Visiting Evolutionary biologist

Having organised an evolutionary biologist from Plymouth University to speak to the biology society, today I was introduced to the concept of sperm competition in males of various species. The topic of evolutionary biology is rapidly becoming a growing interest of mine, and today we were also enlightened to the fact species, such as the peacock, have evolved to prioritise attraction of mates over increased survival chance. This idea was explored in Dawkin’s ‘The selfish gene’, as propagation of genes is the ultimate priority of any organism. Perhaps a more humorous development of this idea is expressed the stalk eyes fly. The impracticality of having its eyes situated on relatively huge stalks vs the increased chance of mating with ludicrous head extensions, is balanced in favour of the attraction to females. The result of the course of natural selection for this aptly named fly is revealed in the picture below.

Returning to the original premise of this article; what is sperm competition?┬áSperm competition is the physical competition between the sperm of two separate males to fertilize the eggs of a lone female. A male’s fitness is usually measured as a function of the number of females inseminated, however in many animal species fertile females mate with many male partners. When this happens, whose sperm will fertilise her eggs? This actually improves the genes inherited by the females offspring thus increasing the probability of the female’s genes being propagated in future generations. Males in many species have evolved mechanisms to give their own sperm a special advantage after deposition in the female reproductive regions. In addition to super powered sperm, some males of species have developed rather more brutal mechanisms of ensuring their sperm fertilises the egg. Spiked penises of many species dissuade females from copulating more than once, thus are only inseminated once.

Some males, instead of or in addition to their own mechanisms of sperm competition, will guard their female partners from more copulation even after sperm deposition. These postcopulatory interactions do produce fertilization benefits for the guarding male. Mate guarding exists in a variety of forms including prolonged copulations, mating plugs, mate grasping, and mate mounting. In the parasitic wasp Cotesia rubecula competition for mates is intense and there is a short window of time immediately following copulation in which a second male may induce a mated female to copulate again. In order to distract rival males, a recently mated male will mimic a female long enough for the mated female to become unreceptive. Female mimicry in this species acts as a post-copulatory mate guarding tactic employed by males to increase paternal reproductive success.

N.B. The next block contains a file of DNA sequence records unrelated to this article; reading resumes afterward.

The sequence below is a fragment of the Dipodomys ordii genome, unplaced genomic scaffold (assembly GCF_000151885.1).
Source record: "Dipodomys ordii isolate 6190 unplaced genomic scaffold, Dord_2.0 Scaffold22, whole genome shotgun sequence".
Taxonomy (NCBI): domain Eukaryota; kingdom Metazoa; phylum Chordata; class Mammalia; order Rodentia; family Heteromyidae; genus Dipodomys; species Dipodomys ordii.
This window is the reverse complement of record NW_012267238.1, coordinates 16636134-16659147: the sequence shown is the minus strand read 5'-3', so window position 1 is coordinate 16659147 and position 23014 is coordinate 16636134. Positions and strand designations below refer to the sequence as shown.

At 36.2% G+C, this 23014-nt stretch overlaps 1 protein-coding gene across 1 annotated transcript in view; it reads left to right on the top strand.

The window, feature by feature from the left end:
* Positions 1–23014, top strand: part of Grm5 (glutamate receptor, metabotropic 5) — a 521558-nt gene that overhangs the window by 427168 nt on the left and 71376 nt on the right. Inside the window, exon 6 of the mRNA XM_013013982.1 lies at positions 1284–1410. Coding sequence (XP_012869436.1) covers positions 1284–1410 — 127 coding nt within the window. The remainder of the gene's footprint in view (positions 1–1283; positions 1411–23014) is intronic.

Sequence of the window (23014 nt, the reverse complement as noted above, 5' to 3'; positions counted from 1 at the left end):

Interestingly, in primates, there is a direct correlation between the prevalence of sperm competition in the species and testes size. Bearing large testes is a significant burden due to the fact mitotic division is so frequent in testes; large amounts of energy are consequently expended in maintaining large testes. Chimpanzees experience a considerable level of sperm competition due to their promiscuous nature. In accordance with the correlation aforementioned, Chimps have testes around 150g. This can be compared to the 20g testes of Gorillas, a species to which sperm competition isn’t factor.

Having received some recommended reading from today’s speaker, hopefully I can further my knowledge into natural selection.

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